Whether your gas is too heavy to control at your desk or your water breaks at the post office, pregnancy can provide you with some embarrassing and messy public moments. Luckily, people are always forgiving when you’re showing, but you’ll always be left with an uneasy feeling. Unfortunately, these public mishaps are impossible to predict, but there are some common pregnancy side effect that you can try preparing for. One such mishap is a bloody nose.

During pregnancy, your blood volume increases and your blood vessels change size to match it. Most of your vessels are malleable enough to do so without incident, but the vessels in your nose are tiny and sensitive to change. When you become pregnant, they’re under a lot of pressure and it’s more likely that they’ll burst. You’ll be especially susceptible when you have a cold or when you’re exposed to dry weather or air.

Occasional nosebleeds during pregnancy are common and completely harmless, but they can be messy if you’re not prepared. Try carrying around a packet of tissues as your pregnancy progresses, as these will be the only method of stopping the bleed immediately. Otherwise, you will quickly be covered in blood and you might cause a scene as it starts to pool on the floor. With your tissue, you can stop the bleed by tilting your head back and applying light pressure for up to ten minutes, or until the bleeding stops. If you’re in a place where ice is available, applying it to your nose will also help stop the bleeding. If you can’t get the blood to stop, you might be having a problem scabbing, and you should call your general practitioner right away.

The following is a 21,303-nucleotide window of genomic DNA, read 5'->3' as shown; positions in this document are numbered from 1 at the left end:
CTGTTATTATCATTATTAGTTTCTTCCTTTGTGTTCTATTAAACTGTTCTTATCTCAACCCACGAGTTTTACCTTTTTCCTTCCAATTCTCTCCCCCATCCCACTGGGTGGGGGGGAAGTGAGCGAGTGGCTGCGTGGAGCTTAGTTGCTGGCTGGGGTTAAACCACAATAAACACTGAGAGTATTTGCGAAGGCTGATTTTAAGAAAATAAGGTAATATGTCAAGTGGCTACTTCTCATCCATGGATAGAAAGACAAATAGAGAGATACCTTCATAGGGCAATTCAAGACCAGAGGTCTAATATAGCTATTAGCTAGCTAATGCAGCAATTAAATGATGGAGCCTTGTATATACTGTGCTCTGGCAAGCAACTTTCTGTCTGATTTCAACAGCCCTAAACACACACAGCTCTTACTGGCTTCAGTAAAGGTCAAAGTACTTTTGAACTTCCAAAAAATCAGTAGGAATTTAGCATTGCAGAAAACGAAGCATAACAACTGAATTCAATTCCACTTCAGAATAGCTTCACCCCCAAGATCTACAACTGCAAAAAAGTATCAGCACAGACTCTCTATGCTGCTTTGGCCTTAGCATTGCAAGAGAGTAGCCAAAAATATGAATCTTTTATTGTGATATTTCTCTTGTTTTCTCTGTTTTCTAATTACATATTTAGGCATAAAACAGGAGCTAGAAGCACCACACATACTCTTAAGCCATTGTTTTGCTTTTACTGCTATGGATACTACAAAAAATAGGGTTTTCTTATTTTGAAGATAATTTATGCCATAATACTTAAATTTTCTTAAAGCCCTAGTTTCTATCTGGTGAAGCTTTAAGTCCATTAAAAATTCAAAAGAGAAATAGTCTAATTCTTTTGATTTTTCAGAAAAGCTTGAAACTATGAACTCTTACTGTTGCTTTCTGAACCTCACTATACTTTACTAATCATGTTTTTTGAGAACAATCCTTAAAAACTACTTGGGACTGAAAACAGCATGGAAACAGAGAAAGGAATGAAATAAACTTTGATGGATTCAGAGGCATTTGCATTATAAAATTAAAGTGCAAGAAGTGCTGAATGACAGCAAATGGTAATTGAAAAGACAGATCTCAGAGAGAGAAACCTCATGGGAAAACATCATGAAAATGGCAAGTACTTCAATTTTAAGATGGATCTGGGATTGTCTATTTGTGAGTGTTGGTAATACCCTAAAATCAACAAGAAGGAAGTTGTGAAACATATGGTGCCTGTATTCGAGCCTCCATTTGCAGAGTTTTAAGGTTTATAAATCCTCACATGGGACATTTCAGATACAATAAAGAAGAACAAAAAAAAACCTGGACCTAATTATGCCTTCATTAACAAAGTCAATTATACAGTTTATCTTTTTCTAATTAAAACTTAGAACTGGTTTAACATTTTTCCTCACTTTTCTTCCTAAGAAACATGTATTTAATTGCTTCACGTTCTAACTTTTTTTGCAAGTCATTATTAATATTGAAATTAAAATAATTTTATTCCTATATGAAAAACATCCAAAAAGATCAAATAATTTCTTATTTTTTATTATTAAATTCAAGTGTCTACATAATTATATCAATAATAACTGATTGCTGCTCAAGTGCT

To prevent nosebleeds, you should try keeping yourself and the air around you well hydrated. Using a humidifier at home will help moisten the membranes, as will drinking more than the recommended 8 glasses of water every day. Also, treat your nose gently when blowing it or sneezing, as increased pressure will make nosebleeds more likely.

Unless your nose is bleeding after a head injury, there’s no need to call your doctor and you can easily treat them on your own. Nosebleeds during pregnancy are common, and they’re a result of one of the many changes your body goes through in preparation for delivery. To prepare, you’ll need to carry around extra tissues at all times.

Source: Gregg Goldstein et al: Rhinologic Issues in Pregnancy. Allergy and Rhinology Volume 3 Issue 1 pp. 13-15 June 2012

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